276. That’s Entertainment

So much for peyote not being dangerous. When Paco woke up, it turned out he had sprained/broken his ankle while tripping, which makes for a pun so obvious I’ll just leave it at that. Because of the drugs he either hadn’t felt how bad it was or hadn’t cared, and when he woke up it had swelled up like a balloon. At least, that’s how it was described to me. I didn’t actually lay eyes on him before Carynne took him off to a hospital.

That meant Chris had to do his own drum teching. Not that this was difficult–Chris had always done his own setting up before this tour. It’s not like two weeks had ruined him. But I haven’t bothered to tell you about the tedious part of sound check. Before the band as a group does a run -through, the techs check each instrument and monitor separately. And a drum kit isn’t one instrument–it’s a whole bunch of instruments, each of which is miked separately.

Suffice to say Chris wasn’t in a great mood having to hit every drum a few dozen times while Petey adjusted various levels. I suppose the fact that he had something of a hangover made it worse. I didn’t envy him the experience and I stayed out of his way.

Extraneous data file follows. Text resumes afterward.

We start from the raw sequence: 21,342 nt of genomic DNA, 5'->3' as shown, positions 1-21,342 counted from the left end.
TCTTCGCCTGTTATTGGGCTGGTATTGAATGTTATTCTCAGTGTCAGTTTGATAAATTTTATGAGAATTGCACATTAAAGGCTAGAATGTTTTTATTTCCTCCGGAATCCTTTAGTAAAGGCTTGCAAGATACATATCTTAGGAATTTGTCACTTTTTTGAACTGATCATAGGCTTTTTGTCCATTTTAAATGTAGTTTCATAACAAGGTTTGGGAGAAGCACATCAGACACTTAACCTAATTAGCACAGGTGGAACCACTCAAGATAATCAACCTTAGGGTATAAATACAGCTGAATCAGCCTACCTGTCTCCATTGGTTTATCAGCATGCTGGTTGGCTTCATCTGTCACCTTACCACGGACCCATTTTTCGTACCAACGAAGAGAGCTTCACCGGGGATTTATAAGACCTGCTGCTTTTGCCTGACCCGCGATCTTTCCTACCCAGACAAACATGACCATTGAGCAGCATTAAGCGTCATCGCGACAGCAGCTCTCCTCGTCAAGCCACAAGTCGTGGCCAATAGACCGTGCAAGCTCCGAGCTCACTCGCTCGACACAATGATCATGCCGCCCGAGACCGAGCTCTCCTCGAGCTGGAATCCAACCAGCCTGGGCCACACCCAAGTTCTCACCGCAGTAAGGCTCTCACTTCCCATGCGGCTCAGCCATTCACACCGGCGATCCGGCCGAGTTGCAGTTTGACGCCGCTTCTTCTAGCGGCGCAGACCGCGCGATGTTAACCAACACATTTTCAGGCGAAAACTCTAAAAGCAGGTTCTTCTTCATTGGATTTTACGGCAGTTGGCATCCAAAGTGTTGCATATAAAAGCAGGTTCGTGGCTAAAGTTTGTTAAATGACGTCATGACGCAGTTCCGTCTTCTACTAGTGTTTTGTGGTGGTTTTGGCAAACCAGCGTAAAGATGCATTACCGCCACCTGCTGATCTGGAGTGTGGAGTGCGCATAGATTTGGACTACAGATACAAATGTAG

I actually sat way up the amphitheater bowl during some of the drum check just listening to the echoes off the rocks. The majesty of the rocks had not worn off. Great Woods was going to seem like playing a Boy Scout campground after this.

Then Ziggy found me. “You want to work on that thing?”

“Yes.” I followed him back down to one of the nice dressing rooms (they were all nice) and we ran into Jason on the way. Jason introduced us to the guys in our local support band, whom he knew from the local scene.

I should explain “local support.” Basically, there are two ways to do a show like this. One is have an opening band who tours with you, the way we did for MNB that one time, the other is to have a different local act for each show who presumably bring their own following with them.

There are arguments for and against. In the case of the time we toured with MNB, part of the problem–or so I was later told–is that we stole some of their spotlight. We were getting hot just at that time and there were places where we were getting just as much airplay on the rock stations as they were. They had the Top 40 hit at the time, but it was only the one song, and a lot of the Top 40 audience doesn’t go to rock shows. Or so I am told.